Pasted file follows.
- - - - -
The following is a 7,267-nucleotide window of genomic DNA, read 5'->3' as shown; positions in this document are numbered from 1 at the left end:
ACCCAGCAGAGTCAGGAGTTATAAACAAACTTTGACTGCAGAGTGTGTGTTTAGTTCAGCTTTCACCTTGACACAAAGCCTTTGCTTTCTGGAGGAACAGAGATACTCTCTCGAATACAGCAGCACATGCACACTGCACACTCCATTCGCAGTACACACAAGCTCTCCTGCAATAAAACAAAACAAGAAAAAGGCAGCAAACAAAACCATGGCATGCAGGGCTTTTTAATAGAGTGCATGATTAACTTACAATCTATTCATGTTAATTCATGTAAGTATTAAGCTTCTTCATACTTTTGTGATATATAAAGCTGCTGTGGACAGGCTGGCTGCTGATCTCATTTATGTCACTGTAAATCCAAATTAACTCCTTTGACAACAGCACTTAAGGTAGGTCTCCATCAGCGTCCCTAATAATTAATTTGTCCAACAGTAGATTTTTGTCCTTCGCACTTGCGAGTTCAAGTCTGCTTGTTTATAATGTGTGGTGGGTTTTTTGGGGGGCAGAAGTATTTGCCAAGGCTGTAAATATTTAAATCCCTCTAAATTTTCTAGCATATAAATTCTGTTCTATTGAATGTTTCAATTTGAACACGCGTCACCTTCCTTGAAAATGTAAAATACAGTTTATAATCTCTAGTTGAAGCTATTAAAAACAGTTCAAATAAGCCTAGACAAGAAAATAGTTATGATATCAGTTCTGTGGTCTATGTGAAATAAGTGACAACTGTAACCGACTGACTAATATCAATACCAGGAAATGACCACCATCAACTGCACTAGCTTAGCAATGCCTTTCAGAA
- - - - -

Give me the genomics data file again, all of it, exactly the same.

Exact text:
The following is a 7,267-nucleotide window of genomic DNA, read 5'->3' as shown; positions in this document are numbered from 1 at the left end:
ACCCAGCAGAGTCAGGAGTTATAAACAAACTTTGACTGCAGAGTGTGTGTTTAGTTCAGCTTTCACCTTGACACAAAGCCTTTGCTTTCTGGAGGAACAGAGATACTCTCTCGAATACAGCAGCACATGCACACTGCACACTCCATTCGCAGTACACACAAGCTCTCCTGCAATAAAACAAAACAAGAAAAAGGCAGCAAACAAAACCATGGCATGCAGGGCTTTTTAATAGAGTGCATGATTAACTTACAATCTATTCATGTTAATTCATGTAAGTATTAAGCTTCTTCATACTTTTGTGATATATAAAGCTGCTGTGGACAGGCTGGCTGCTGATCTCATTTATGTCACTGTAAATCCAAATTAACTCCTTTGACAACAGCACTTAAGGTAGGTCTCCATCAGCGTCCCTAATAATTAATTTGTCCAACAGTAGATTTTTGTCCTTCGCACTTGCGAGTTCAAGTCTGCTTGTTTATAATGTGTGGTGGGTTTTTTGGGGGGCAGAAGTATTTGCCAAGGCTGTAAATATTTAAATCCCTCTAAATTTTCTAGCATATAAATTCTGTTCTATTGAATGTTTCAATTTGAACACGCGTCACCTTCCTTGAAAATGTAAAATACAGTTTATAATCTCTAGTTGAAGCTATTAAAAACAGTTCAAATAAGCCTAGACAAGAAAATAGTTATGATATCAGTTCTGTGGTCTATGTGAAATAAGTGACAACTGTAACCGACTGACTAATATCAATACCAGGAAATGACCACCATCAACTGCACTAGCTTAGCAATGCCTTTCAGAA